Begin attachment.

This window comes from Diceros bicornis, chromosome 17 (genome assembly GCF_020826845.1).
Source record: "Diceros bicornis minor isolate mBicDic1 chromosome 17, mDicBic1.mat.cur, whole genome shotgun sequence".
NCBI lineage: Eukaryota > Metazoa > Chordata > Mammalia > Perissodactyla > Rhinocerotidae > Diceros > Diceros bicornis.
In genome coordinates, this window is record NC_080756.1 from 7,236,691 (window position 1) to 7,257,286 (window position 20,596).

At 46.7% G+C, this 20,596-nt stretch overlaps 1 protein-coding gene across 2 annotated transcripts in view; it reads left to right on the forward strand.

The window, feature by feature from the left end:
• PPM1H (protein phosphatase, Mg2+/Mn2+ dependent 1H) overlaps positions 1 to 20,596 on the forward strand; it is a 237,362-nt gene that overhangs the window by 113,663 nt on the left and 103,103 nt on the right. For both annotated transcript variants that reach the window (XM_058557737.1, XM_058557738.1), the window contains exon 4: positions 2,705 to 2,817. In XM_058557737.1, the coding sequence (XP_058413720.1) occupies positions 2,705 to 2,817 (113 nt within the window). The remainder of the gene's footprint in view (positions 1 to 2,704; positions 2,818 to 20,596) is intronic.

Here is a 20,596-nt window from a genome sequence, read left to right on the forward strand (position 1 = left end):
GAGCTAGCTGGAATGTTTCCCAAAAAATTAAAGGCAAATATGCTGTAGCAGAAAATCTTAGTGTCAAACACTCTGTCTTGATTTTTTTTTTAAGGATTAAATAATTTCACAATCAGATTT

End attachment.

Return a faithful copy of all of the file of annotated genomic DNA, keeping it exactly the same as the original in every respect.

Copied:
This window comes from Diceros bicornis, chromosome 17 (genome assembly GCF_020826845.1).
Source record: "Diceros bicornis minor isolate mBicDic1 chromosome 17, mDicBic1.mat.cur, whole genome shotgun sequence".
NCBI lineage: Eukaryota > Metazoa > Chordata > Mammalia > Perissodactyla > Rhinocerotidae > Diceros > Diceros bicornis.
In genome coordinates, this window is record NC_080756.1 from 7,236,691 (window position 1) to 7,257,286 (window position 20,596).

At 46.7% G+C, this 20,596-nt stretch overlaps 1 protein-coding gene across 2 annotated transcripts in view; it reads left to right on the forward strand.

The window, feature by feature from the left end:
• PPM1H (protein phosphatase, Mg2+/Mn2+ dependent 1H) overlaps positions 1 to 20,596 on the forward strand; it is a 237,362-nt gene that overhangs the window by 113,663 nt on the left and 103,103 nt on the right. For both annotated transcript variants that reach the window (XM_058557737.1, XM_058557738.1), the window contains exon 4: positions 2,705 to 2,817. In XM_058557737.1, the coding sequence (XP_058413720.1) occupies positions 2,705 to 2,817 (113 nt within the window). The remainder of the gene's footprint in view (positions 1 to 2,704; positions 2,818 to 20,596) is intronic.

Here is a 20,596-nt window from a genome sequence, read left to right on the forward strand (position 1 = left end):
GAGCTAGCTGGAATGTTTCCCAAAAAATTAAAGGCAAATATGCTGTAGCAGAAAATCTTAGTGTCAAACACTCTGTCTTGATTTTTTTTTTAAGGATTAAATAATTTCACAATCAGATTT